# For someone who is self-studying topology: what are the main topics to focus on?

I will have to teach myself topology for the Math GRE Subject Test because, although I graduated with a math major, I never took topology.

I have Munkres and Kelley, along with the Schaum's Outlines and am intimidated by the amount of material there is, and given my limited amount of time, I need to know where to focus. For example, I imagine that understanding what a topological space is more important to understanding Topology than understanding partial orderings, but I have no idea if I need to know partial orderings to understand something later.

What topics are the most important in an undergraduate topology course? Chapter mappings with respect to Munkres textbook would be especially appreciated.

If this question is too broad or inappropriate for this site, I can remove this question.

• First, the MGRE contains little Topology. To answer your question, I would focus on metric spaces..I found that chapter 2 of Rudin's Principles of mathematical analysis was more useful for the MGRE than Munkres. Commented Dec 25, 2014 at 18:28

I think this is a reasonable question.

If your purpose is to study for the math GRE, you need to know very little. The first 3 chapters of Munkres contains far more than you need for the test, for instance. The classic responses that the math GRE is a mile wide, but an inch deep and that a good way to understand what topics are included is to take several practice tests. Particularly important concepts for the test include

1. Knowing what a topology is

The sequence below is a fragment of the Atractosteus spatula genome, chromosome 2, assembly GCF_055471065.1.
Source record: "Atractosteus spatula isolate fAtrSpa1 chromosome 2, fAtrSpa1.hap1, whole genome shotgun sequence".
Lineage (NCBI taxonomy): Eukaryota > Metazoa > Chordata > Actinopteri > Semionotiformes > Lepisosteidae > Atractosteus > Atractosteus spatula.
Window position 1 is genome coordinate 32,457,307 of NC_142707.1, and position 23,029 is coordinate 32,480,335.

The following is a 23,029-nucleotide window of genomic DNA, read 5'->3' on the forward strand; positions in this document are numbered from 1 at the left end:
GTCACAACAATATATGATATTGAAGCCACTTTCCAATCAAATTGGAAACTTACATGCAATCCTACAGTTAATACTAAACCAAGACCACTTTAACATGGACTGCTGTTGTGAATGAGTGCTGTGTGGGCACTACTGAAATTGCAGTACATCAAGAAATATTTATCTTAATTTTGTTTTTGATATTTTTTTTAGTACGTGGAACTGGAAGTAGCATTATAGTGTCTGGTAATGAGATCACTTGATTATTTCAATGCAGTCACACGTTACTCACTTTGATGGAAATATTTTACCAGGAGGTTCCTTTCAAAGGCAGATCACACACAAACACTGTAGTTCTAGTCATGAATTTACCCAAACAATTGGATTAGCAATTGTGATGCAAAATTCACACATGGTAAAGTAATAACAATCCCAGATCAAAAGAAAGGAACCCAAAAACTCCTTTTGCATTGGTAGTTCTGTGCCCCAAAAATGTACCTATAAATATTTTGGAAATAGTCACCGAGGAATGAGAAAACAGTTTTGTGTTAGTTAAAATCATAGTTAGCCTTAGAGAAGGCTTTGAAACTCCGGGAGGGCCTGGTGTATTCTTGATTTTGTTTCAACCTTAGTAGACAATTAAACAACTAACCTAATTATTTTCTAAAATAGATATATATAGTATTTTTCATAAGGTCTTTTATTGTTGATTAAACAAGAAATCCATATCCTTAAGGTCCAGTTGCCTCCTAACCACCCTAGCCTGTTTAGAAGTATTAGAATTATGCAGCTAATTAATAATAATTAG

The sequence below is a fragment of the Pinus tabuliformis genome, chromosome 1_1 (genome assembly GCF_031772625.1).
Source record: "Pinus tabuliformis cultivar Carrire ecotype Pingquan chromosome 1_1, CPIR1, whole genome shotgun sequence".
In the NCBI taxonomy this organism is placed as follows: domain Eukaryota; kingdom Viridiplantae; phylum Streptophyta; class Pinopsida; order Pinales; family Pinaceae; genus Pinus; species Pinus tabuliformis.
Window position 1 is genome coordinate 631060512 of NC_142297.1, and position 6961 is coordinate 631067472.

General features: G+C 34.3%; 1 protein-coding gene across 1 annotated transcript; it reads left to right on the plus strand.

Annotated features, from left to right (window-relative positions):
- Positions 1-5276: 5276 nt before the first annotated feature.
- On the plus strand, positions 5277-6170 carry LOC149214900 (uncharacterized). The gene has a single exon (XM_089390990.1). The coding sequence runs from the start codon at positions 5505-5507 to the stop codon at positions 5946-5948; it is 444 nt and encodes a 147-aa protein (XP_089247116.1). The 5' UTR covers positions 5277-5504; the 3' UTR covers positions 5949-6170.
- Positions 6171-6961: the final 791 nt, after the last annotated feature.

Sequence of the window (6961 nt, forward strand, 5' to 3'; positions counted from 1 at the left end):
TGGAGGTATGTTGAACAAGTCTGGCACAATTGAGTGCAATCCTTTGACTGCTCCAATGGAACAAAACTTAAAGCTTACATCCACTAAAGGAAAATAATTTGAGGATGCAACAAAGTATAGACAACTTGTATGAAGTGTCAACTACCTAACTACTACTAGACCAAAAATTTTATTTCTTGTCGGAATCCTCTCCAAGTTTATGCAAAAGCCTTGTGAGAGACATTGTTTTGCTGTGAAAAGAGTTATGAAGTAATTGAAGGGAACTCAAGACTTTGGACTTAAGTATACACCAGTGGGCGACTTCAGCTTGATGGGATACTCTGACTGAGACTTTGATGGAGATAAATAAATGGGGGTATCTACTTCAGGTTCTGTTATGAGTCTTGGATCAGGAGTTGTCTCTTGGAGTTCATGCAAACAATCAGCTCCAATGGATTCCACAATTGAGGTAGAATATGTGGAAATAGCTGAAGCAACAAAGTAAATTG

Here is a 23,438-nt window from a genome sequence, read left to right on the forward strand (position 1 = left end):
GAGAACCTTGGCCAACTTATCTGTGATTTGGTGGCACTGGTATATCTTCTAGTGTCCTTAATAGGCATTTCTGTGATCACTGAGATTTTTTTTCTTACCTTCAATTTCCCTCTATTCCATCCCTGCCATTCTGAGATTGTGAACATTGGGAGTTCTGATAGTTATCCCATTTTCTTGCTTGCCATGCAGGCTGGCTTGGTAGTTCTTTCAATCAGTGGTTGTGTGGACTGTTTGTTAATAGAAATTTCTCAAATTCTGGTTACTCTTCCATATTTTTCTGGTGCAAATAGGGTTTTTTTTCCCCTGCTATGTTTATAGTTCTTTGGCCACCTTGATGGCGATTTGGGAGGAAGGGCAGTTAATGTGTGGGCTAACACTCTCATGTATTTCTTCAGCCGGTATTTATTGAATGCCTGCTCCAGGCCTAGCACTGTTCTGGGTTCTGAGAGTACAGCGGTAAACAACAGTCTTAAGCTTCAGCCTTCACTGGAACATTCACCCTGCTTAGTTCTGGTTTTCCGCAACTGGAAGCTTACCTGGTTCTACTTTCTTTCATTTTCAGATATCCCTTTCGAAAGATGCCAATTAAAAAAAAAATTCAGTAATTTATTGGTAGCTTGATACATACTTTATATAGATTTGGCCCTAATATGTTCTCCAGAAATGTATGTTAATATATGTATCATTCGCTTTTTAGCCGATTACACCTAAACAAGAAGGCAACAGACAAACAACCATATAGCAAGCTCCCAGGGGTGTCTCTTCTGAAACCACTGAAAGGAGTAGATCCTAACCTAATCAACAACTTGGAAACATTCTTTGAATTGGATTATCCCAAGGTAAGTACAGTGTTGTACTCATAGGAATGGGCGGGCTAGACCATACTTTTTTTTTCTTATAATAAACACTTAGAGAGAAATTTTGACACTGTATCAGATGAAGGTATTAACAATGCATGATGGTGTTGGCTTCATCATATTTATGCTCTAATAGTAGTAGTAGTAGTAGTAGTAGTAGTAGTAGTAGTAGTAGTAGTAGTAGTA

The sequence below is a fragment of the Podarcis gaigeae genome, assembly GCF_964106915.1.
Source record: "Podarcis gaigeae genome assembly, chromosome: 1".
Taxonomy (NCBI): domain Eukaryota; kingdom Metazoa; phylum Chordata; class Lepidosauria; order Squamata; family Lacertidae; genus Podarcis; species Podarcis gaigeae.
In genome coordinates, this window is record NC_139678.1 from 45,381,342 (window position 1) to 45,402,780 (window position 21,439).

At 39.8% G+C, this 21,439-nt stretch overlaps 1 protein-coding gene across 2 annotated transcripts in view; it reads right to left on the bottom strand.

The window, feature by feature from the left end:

2. Knowing the basic topologies, like the discrete, quotient, product, and (most importantly) the metric topology
3. Knowing some fundamental topological properties, like connectedness and compactness

These are often included in real analysis texts, and having that level of understanding is about right for the test.

If your purpose is to go on to learn higher mathematics, you will come across topology all the time. So often that it will be assumed and often unmentioned, much like how calculus is used in higher math or physics. It's used implicitly all the time, and assumed so well known that explanation would be a waste of time. It would be to your benefit to have a good understanding of topology before entering grad school.

• I would definitely add continuity of functions to this list (and relation of continuity to compactness and connectedness). Commented Dec 25, 2014 at 21:22

You should learn a healthy amount of set theory and an intermediate amount of analysis. Knowing set algebra (union, intersection, difference, showing two sets are equal, etc.) will be absolutely necessary for your success in Topology. Once you get through the basics of Topology, you'll find that functions (usually continuous or uniformly continuous) between spaces will become a very important concept. Continuity in Topology is cast in terms of open sets. This is where you'll want to have some real analysis to fall back on, as it will be very useful if you already have a rigorous understanding of $\varepsilon$-$\delta$ continuous functions. It would also be very useful to know about sequences and convergence of sequences

In short, you can probably get through some basic Topology with an intermediate amount of set theory under your belt (you should still know sequences). To go further, I'd recommend knowing some analysis to help you with functions in Topological spaces. In my own experience, I could've learned all the Topology I know without once discussing partial orderings.